About the Centre
FARAJA is a Swahili word, which reflects the feeling of 'relief after overcoming a period of extreme physical or psychological hardship'. For the 15 million people in Tanzania living below the national poverty line, every single day can be a struggle. Due to extreme poverty and a lack of opportunities in rural areas, children, sometimes as young as 10 years old are forced hundreds of miles from their families to cities and urban areas in search of a better life or the ability to support themselves or their families. In some cases, children are coerced by human trafficking profiteers with the promise of employment, educational opportunities or a better life. In the worst cases, children are forcibly removed from their families and used as cheap labour or even sold in to the sex trade.Due to the nature of human trafficking, it is difficult to obtain reliable statistics of the number of victims of human trafficking. Estimates have been made at 600,000 to 800,000 people trafficked across international borders each year. The numbers trafficked within their own countries has not been able to be estimated. Human trafficking is the fastest growing criminal industry in the world with a global annual market of around $42.5 billion. It is estimated that 70% of people trafficked across borders are female and 50% are children.
The Faraja Centre was established in Arusha, Tanzania to recover and rehabilitate young female victims of human trafficking and offer them skills training in order for them to build a better life. The centre supports the following three main target groups;
- Victims of human trafficking, which includes girls being sold into forced or exploitative labour or the sex trade
- Orphaned young women who are in difficult circumstances and in need of assistance and life skills training
- Young mothers, many of whom have been abandoned by their husbands and/or families
The centre currently relies on sponsorship from Non Government Organisations such as the International Organisation for Migration and other independent bodies and individuals to be able to accommodate the young women. Sponsorship is greatly appreciated and desperately needed. Without the funds to accommodate these women, their options for a life after they have been recovered from human trafficking are limited. If you are interested in sponsoring a young woman at the Faraja Centre, please see our sponsorship page.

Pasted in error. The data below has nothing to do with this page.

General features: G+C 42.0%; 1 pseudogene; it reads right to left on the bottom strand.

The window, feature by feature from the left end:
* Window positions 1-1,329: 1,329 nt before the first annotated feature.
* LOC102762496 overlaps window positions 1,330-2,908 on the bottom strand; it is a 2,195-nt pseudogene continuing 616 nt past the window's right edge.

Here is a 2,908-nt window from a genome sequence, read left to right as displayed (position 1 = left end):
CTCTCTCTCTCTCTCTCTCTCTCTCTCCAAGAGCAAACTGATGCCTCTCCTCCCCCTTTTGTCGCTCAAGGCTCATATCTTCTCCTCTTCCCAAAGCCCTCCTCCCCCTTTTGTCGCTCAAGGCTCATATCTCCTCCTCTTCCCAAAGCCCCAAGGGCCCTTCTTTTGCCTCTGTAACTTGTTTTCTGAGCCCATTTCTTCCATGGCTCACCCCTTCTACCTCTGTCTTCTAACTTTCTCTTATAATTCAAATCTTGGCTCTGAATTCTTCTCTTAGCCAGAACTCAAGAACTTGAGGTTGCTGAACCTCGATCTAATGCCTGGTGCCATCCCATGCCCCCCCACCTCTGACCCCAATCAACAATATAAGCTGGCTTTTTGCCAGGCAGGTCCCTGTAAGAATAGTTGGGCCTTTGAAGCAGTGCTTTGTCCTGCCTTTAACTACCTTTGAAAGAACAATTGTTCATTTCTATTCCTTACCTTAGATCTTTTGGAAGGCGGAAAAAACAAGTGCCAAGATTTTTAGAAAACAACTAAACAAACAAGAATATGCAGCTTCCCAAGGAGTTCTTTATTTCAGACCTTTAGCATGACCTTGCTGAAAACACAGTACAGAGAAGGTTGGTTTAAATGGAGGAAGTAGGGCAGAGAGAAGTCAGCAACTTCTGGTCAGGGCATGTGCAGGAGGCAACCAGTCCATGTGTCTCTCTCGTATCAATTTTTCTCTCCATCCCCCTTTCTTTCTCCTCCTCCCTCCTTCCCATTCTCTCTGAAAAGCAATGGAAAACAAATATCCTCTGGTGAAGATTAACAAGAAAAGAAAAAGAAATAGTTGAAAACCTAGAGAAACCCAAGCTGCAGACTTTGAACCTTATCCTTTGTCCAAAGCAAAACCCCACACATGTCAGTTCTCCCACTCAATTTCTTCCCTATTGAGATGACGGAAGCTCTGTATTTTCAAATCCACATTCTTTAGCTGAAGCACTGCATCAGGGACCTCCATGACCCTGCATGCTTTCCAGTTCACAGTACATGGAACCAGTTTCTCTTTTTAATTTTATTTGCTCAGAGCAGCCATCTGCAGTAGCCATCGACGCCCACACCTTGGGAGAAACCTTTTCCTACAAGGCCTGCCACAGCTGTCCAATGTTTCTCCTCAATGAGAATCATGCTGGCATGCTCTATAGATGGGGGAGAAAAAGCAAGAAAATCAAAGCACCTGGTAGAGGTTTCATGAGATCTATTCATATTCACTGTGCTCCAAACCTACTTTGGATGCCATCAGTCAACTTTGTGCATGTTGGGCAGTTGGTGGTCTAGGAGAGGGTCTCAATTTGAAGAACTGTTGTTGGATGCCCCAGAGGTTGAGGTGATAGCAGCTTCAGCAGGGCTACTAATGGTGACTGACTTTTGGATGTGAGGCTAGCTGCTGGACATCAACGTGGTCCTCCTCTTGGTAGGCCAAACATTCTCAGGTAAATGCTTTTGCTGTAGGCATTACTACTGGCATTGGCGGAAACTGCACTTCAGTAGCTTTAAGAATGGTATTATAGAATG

Steps are being taken to try to move the Faraja Centre closer to financial independence. This includes the establishment of a restaurant to be operated from within the centre. The restaurant will generate income for the centre and it will have the added advantage of giving the young women practical experience to prepare them for jobs once they graduate.
Volunteers are also an integral part of the Faraja Young Women Development Unit. In the last two years, volunteers from Australia, England, Canada and the United States have been fundamental in a number of developments at the centre including the renovation of the child care centre, the establishment of the computer and English courses, the landscaping of the central area of the school, and the purchase of a backup power generator. There are long term and short term volunteer positions at the centre. If you are interested in volunteering at the centre, please find more information in our volunteers page.
To build the capacity of the young women in taking care of themselves and their children through care, support, education and networking in order to improve their living conditions.
“Lead me from darkness to light.”